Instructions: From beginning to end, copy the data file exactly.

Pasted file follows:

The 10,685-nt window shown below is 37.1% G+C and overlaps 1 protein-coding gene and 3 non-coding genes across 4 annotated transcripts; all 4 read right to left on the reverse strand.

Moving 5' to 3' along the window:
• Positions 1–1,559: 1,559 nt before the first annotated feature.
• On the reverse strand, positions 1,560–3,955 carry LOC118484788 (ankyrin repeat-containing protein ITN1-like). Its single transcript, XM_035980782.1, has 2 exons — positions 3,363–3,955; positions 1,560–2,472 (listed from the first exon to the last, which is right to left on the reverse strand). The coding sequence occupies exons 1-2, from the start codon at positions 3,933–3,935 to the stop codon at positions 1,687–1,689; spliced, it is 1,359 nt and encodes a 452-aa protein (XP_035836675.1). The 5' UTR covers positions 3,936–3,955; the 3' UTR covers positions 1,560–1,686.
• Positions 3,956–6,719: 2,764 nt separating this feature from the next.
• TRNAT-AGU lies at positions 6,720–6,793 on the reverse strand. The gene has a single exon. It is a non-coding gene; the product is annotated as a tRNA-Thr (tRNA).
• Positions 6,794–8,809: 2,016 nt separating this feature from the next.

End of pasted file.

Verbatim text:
The 10,685-nt window shown below is 37.1% G+C and overlaps 1 protein-coding gene and 3 non-coding genes across 4 annotated transcripts; all 4 read right to left on the reverse strand.

Moving 5' to 3' along the window:
• Positions 1–1,559: 1,559 nt before the first annotated feature.
• On the reverse strand, positions 1,560–3,955 carry LOC118484788 (ankyrin repeat-containing protein ITN1-like). Its single transcript, XM_035980782.1, has 2 exons — positions 3,363–3,955; positions 1,560–2,472 (listed from the first exon to the last, which is right to left on the reverse strand). The coding sequence occupies exons 1-2, from the start codon at positions 3,933–3,935 to the stop codon at positions 1,687–1,689; spliced, it is 1,359 nt and encodes a 452-aa protein (XP_035836675.1). The 5' UTR covers positions 3,936–3,955; the 3' UTR covers positions 1,560–1,686.
• Positions 3,956–6,719: 2,764 nt separating this feature from the next.
• TRNAT-AGU lies at positions 6,720–6,793 on the reverse strand. The gene has a single exon. It is a non-coding gene; the product is annotated as a tRNA-Thr (tRNA).
• Positions 6,794–8,809: 2,016 nt separating this feature from the next.